Pear trees are one of the most rewarding fruit trees for the home gardener.Long lasting tasty fruit and low maintenance make it a great choice for the garden.
Exposure / Light
As their flowers bloom early in the year, Pears require a sunny warm location sheltered from cold winds and early spring frosts.
Soil / Moisture
A moist, but well drained soil is preferred.
A typical pear tree should grow about 12-15 inches per year. The best way to encourage this is to work in compost and organic matter into the soil and apply Arts Garden Pro Fruit Tree and Berry Fertilizer. Apply it in the early spring. Avoid using high nitrogen fertilizers (a high first number) as this will cause soft rapid growth and make the tree susceptible to attack by pests and disease. New pear plantings will also benefit from an application of bonemeal into the planting hole.
Pears require another type of Pear tree to be planted in the area for pollination. Two or more pear trees that flower at the same time are ideal. All Pear trees will pollinate each other except for Seckel and Bartlett varieties. In addition, some early blooming Pears will cross pollinate with late blooming Asian Pears. Pear pollen is not as attractive to bees as apples. For best results, plant your Pear trees closer together than you would other types of fruit trees.
Pear trees have a habit of producing too much fruit. If this occurs the quality of the fruit will decline. In early summer, remove some of the small fruitlets to redirect energy into the remaining ones. Allow an average spacing of 6-8 inches between fruit.
Unlike many other fruits, Pears will not ripen correctly on the tree. They will be mealy and unflavourful if allowed to remain on the tree. Harvest pears when they are still hard and store them in a cool dry place for several weeks. Before eating, allow them to warm up at room temperature for 2-3 days. This will soften them and optimize their taste. To pick a pear, raise the fruit with your hand until the stalk breaks easily.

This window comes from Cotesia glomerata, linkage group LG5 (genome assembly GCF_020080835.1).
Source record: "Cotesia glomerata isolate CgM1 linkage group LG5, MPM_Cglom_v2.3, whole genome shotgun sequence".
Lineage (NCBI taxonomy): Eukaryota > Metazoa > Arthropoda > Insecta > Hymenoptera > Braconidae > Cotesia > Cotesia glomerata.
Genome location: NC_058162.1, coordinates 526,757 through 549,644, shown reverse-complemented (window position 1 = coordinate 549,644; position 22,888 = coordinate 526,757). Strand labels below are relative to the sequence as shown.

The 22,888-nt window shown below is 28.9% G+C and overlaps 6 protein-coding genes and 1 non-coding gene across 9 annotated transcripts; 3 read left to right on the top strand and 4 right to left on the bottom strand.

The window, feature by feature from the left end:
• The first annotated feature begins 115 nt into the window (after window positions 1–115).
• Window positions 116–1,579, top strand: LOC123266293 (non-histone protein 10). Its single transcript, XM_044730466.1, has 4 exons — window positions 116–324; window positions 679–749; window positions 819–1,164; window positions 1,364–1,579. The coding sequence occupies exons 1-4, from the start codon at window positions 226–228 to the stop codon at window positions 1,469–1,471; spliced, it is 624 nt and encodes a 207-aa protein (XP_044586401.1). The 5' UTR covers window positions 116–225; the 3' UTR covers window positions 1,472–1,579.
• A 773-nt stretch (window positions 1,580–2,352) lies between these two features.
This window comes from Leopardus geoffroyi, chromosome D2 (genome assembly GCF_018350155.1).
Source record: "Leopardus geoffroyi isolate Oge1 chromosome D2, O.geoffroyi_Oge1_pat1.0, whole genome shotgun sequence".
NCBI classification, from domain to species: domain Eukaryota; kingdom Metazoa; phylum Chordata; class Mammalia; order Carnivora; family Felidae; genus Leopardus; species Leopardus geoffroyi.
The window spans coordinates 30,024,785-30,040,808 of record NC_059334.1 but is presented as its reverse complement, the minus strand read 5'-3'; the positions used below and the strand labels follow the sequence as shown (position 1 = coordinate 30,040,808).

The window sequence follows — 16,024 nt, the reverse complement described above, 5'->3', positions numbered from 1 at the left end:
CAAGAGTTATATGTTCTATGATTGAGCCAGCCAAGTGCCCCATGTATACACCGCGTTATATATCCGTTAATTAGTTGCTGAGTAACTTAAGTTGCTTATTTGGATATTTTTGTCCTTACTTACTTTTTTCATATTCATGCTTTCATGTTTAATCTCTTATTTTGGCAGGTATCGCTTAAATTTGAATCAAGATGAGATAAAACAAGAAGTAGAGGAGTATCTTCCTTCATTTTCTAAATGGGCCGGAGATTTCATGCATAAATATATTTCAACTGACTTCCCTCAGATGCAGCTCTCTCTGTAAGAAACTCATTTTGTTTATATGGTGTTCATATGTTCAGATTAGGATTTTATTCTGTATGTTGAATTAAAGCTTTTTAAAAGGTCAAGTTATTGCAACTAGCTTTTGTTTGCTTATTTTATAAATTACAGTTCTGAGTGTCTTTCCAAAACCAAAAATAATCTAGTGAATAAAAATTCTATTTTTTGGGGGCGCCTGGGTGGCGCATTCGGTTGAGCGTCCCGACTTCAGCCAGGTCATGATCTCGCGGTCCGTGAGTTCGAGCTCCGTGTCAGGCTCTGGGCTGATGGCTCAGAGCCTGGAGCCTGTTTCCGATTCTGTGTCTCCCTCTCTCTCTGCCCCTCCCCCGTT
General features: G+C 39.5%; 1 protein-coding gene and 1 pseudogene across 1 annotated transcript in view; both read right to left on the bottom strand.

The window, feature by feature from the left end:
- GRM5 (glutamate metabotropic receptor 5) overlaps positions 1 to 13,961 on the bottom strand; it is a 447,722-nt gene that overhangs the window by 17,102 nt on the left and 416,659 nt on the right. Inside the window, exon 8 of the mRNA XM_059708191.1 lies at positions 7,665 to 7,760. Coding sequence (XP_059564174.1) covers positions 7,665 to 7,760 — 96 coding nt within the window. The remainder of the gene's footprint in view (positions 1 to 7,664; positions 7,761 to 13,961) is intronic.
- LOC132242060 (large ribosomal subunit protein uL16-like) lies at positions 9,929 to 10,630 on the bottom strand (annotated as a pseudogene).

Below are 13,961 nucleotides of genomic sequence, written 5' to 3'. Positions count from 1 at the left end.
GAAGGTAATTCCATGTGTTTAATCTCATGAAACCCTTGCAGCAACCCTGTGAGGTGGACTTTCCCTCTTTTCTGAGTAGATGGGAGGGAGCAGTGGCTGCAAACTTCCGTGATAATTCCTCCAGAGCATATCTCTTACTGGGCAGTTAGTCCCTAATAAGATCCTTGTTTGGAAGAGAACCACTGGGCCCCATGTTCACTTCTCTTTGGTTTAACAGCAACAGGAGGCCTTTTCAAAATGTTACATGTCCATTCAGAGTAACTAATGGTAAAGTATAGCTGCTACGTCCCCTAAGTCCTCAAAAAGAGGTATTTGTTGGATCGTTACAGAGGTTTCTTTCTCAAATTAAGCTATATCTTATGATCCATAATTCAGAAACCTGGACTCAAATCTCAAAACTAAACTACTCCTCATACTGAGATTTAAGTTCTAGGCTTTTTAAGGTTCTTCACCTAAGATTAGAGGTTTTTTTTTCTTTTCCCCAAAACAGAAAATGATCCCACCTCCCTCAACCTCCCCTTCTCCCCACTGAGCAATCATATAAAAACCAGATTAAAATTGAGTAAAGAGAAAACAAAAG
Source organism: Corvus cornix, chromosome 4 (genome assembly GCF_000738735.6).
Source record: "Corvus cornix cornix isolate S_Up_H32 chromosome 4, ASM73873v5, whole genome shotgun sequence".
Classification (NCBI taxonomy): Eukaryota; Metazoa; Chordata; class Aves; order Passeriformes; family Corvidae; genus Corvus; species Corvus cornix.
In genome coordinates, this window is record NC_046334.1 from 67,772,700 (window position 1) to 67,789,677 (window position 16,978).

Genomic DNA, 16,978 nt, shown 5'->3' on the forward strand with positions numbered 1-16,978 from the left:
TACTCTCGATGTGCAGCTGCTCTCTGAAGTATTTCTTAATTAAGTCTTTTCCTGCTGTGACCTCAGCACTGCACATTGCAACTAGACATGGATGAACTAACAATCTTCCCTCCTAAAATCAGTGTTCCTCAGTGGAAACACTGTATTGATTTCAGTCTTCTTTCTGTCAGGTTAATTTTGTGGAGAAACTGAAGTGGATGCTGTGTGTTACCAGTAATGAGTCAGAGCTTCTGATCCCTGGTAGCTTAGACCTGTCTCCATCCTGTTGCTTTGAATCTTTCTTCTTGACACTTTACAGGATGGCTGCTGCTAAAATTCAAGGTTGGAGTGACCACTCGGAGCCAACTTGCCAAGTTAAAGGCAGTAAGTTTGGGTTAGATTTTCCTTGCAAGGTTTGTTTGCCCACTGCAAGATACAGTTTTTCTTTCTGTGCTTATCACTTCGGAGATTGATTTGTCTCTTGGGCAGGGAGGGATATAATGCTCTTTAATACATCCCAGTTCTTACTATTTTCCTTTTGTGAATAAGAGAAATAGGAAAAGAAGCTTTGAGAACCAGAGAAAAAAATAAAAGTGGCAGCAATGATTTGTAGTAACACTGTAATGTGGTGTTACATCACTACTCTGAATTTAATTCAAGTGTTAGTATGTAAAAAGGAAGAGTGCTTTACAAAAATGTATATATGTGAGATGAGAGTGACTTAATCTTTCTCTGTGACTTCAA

Pruning Pear Trees
Pear trees are pruned differently from many other fruit trees. The central leader (the main stem), should be allowed to grow upwards, do not eliminate it. Prune away dead, damaged and diseased branches as well as those that rub, cross or otherwise grow in the wrong direction. Prune to allow air and light to penetrate the tree. Prune pear trees when they are dormant - usually the late fall or winter.
In late winter, before new growth begins, apply a dormant oil, lime sulphur spray to the tree to kill any overwintering pests or insects.
For More Information
For more information about growing pears, visit Arts Nursery or call us at 604.882.1201. Best pear selection is available in mid-spring although we do stock trees all year round. View our Pear Catalog to see some of the varieties that we carry.
Click on this link for information about Asian Pears